Roseate Tern
(Sterna dougallii)

Summary

Picture of bird
© Jukka Jantunen (flickr.com/photos/jukka_jantunen)
For additional photos and vocalizations, visit Dendroica. (Link opens in a new window.)

Roseate Terns, an endangered species in Canada (COSEWIC 2009g), breed almost exclusively in Nova Scotia with small, peripheral colonies extending to Quebec's Magdalene Islands. A large decline in abundance appears to have occurred since the early 1970s, and the number of occupied colonies has declined. The number of terns breeding in Canada had remained relatively stable starting in the late 1980s, when regular surveys began, but began to decline in the mid-2000s. Active management in Canada and the United States has been successful at maintaining, and in some places restoring, the abundance of Roseate Terns, but conservation challenges clearly remain. This species has been identified as a priority for conservation and/or stewardship in one or more Bird Conservation Region Strategies in Canada.

Designations

Main designations for the species
DesignationStatusDateSubspecies, population
COSEWIC (Canada)Endangered2009 
SARA (Canada)Endangered2003 
IUCN (Global)Least concern2018 
Partners in Flight (North America)Watch list - yellow D2017 
Wild Species (Canada)Critically imperiled2015 
State of North America’s BirdsWatch list2016 
Bird Conservation Region StrategyPriority Species2013 

Population status

Geographic area or populationPopulation change relative to ~1970ReliabilityStatus in relation to goal
CanadaLarge DecreaseMediumBelow Acceptable Level
 

Population estimate

Geographic area or populationPopulation estimate
Canada100 - 500 breeding birds
 

Distribution maps

 

Migration strategy, occurrence

Long-distance migrant

Responsibility for conservation

Geographic areaResponsibility based on % of global population
CanadaVery Low

Conservation and management

Predation, of both adults and young, is a significant factor limiting the productivity of Roseate Terns in Canada. Management of predators (e.g., gulls, American Crows, American Mink, Great-Horned Owls, feral pets, and foxes) continues to be of high priority for the recovery of the species (Environment Canada 2015c). Gulls can also displace terns from otherwise suitable nesting areas (Environment Canada 2010a). The Roseate Tern’s restricted distribution in Canada makes it vulnerable to localised threats such as human development, catastrophic weather events (Nisbet and Spendelow 1999, Lebreton et al. 2003), pollution, and disease. Although management efforts currently focus primarily on the core of the range (Country Island and The Brothers, Nova Scotia), expanding the availability of suitable habitat is a longer-term priority of the Recovery Plan (Environment Canada 2015c). In the United States, the northeastern population was listed as Endangered in 1987 (USFWS 1987). For information on the legal status of this species under the Species at Risk Act (SARA) and to view the Recovery Strategy, see the SARA Registry.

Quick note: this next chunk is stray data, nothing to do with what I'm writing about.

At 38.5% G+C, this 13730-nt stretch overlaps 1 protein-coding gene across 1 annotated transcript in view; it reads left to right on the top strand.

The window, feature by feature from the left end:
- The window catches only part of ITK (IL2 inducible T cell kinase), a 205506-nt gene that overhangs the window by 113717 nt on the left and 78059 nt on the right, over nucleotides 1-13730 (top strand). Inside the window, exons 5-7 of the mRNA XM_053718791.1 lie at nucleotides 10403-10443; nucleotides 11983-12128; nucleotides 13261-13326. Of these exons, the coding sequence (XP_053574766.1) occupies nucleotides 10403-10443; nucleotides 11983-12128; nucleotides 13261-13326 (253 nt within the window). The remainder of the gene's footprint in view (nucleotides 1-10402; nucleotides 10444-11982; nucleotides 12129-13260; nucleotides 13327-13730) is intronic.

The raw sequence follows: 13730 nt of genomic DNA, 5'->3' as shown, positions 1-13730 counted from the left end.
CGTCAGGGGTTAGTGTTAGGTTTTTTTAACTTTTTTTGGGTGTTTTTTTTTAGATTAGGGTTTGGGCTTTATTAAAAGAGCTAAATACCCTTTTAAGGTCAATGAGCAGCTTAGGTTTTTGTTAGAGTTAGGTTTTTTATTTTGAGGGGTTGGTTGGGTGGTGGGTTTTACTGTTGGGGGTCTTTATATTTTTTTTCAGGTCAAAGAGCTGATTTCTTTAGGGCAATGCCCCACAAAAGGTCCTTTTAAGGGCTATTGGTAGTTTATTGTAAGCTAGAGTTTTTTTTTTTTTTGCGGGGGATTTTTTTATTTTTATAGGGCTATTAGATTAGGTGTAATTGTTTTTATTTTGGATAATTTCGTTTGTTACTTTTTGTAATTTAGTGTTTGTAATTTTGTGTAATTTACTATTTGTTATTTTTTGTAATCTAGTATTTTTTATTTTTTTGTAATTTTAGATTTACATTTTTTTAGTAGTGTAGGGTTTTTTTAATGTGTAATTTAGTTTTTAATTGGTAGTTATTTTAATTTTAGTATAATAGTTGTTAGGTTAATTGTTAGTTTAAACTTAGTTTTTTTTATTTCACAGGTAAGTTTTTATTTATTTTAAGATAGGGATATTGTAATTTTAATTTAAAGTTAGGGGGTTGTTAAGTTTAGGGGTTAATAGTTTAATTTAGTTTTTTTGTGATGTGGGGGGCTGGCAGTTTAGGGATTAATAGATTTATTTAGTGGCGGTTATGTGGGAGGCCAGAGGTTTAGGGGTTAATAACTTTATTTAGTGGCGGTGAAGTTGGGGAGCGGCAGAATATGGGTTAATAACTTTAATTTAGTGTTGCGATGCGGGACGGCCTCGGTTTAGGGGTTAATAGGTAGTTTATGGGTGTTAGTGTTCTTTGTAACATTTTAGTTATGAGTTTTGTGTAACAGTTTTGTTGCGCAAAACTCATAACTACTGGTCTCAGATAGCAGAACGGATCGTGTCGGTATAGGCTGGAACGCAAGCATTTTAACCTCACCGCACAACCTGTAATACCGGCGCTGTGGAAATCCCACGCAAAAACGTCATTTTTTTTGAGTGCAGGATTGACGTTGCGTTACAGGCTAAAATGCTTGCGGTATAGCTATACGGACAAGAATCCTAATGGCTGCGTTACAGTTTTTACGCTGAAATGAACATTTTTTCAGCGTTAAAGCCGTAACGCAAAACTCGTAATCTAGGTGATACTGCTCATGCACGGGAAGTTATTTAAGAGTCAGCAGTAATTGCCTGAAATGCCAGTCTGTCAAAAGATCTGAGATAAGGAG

Bird conservation region strategies

Environment and Climate Change Canada and partners have developed Bird Conservation Region Strategies in each of Canada’s Bird Conservation Regions (BCRs). In these strategies, selected species are identified as priorities for one or more of the following reasons:

  • conservation concerns (i.e., species vulnerable due to population size, distribution, population trend, abundance, or threats)
  • stewardship responsibilities (i.e., species that typify the regional avifauna or have a large proportion of their range or population in the sub-region)
  • management concerns (i.e., species that require ongoing management because of their socio-economic importance as game species, or because of their impacts on other species or habitats)
  • other concerns (i.e., species deemed a priority by regional experts for other reasons than those listed above or because they are listed as species at risk or concern at the provincial level)

Select any of the sub-regions below to view the BCR strategy for additional details.

BCRs, marine biogeographic units, and sub-regions in which the species is listed as a priority
RegionSub-region and priority type
Atlantic Northern ForestsAtlantic Northern Forests, sub-region and priority type: Quebec -- Other
Scotian ShelfScotian Shelf, sub-region and priority type: Atlantic, NB -- Other
Scotian ShelfScotian Shelf, sub-region and priority type: Atlantic, NS -- Other
 

References